And there is the fatal error. There is the misunderstanding of hell.
For to be like God isn't simply to be powerful, or to be able to create, or to be able to shape things with a word, a movement of the will. That isn't God in his essence, in his own nature, eternal, outside of time. God is Creator in relation to creation; God is lord of angels, of the heavens and the earth, upon his creation of them.
No, to be like God in his eternity, as he always has been and always will be, as he would have been even if he had chosen not to create, if he had rested satisfied in his own perfect beatitude, is to be family, to be love, to be communion, to be. To be like God, we must eat of the fruit of the tree of life. We must embrace trust. We must live love, and self-gift.
That is the font of his power--that he is constantly giving it all away. He is endlessly self-emptying, endlessly generous, and endlessly receiving everything back again. The dynamic of the Trinity is Father, Son, and Holy Spirit; the One who gives life; the One who receives life; and the Life that they are constantly, endlessly giving to each other.
God is not subject to our manipulations, nor do we need to manipulate him. He gives us life every moment of every day. Indeed, we cannot cease to exist now that we have begun to exist because he loves us into existence, moment by moment. Our continued existence endlessly depends upon him remembering us and loving us. God is eternal, and unchanging in his perfection--he can't stop loving us, can't stop remembering us. He can never let us go out of existence now--thus the eternity of hell. We have free will. We can reject the gift, reject the love, but he can't stop loving us; can't stop remembering us; can't stop holding us in being.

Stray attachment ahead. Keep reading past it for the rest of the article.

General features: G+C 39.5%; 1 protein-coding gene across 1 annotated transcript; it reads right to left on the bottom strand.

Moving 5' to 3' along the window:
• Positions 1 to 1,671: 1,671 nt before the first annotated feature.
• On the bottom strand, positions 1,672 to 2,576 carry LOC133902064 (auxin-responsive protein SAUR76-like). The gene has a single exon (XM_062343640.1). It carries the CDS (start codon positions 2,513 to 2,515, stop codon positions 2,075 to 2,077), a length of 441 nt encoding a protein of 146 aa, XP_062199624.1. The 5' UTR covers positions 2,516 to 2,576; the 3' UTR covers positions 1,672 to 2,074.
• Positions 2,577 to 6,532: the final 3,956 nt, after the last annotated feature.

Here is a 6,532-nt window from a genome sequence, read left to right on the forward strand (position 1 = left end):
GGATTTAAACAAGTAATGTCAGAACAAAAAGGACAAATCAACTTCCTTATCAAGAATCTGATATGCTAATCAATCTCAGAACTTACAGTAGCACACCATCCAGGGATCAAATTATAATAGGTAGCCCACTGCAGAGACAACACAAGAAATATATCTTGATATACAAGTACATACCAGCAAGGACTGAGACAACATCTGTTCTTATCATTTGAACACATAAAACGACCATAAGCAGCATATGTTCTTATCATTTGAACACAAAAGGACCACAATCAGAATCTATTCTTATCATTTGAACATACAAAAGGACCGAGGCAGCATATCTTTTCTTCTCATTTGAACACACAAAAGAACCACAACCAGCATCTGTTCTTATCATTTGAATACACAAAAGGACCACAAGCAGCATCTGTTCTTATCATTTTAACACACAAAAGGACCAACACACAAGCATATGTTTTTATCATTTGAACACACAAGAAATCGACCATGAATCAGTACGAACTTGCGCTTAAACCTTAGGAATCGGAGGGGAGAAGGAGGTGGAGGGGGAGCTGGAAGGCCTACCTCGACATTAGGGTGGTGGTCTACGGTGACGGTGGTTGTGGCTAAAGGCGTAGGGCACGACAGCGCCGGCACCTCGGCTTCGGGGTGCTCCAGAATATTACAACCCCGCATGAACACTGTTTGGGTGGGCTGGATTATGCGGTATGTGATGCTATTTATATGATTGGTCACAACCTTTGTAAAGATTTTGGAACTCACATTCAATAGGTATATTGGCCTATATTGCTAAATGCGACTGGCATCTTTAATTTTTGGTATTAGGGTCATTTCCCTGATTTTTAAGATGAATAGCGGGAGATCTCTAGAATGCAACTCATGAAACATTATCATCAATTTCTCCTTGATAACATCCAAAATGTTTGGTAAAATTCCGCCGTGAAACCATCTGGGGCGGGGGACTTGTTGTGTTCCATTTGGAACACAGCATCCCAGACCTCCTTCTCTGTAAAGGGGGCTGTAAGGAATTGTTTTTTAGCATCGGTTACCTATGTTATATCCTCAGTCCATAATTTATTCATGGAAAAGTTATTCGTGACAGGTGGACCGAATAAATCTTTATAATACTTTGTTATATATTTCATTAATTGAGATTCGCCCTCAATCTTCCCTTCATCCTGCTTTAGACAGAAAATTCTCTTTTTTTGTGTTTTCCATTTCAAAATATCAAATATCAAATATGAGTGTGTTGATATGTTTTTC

And so if we put ourselves out of heaven, the endless dance of life and love, by refusing to take part, we are trapped outside of the meaning and goal of our existence.
One last thought--in some sense, the idea of Prometheus put forward in Circe resonated with me as an intense foreshadowing of Christ. Prometheus, Miller points out, is a god of prophecy. He knew, then, what would happen when he brought fire to mankind, and chose to do it anyway. He chose to accept the torment of being chained to a rock, of his liver being plucked out by an eagle each day, of endlessly regrowing the organ only to repeat his torment again in swift succession.
In Christianity, we understand that what happens to an eternal person takes on an eternal character, to a certain extent. So Christ in eternity, in some sense, is always the Lamb who was slain. Good Friday is always present in the life of the Trinity. That day of absolute self-donation, self-emptying, is outside of time because the protagonist is a person whose native world is outside of time.
And even with that, Jesus chose us. He chose fidelity to his own divine nature, to the Father's life and love that he had always shared in and would always share in, of utter self gift for the lives of others.
That gift of life is more powerful than the knowledge of good and evil. Knowing what is means you will be able to discern what is not. Knowing God on his terms means a greater knowledge of the devil than the most dedicated satanist, the most eager devourer of the forbidden fruit. Know the truth, and the truth shall set you free. Devour the lies, and your darkness shall be great indeed.
Trust, and love, is mightier than magic.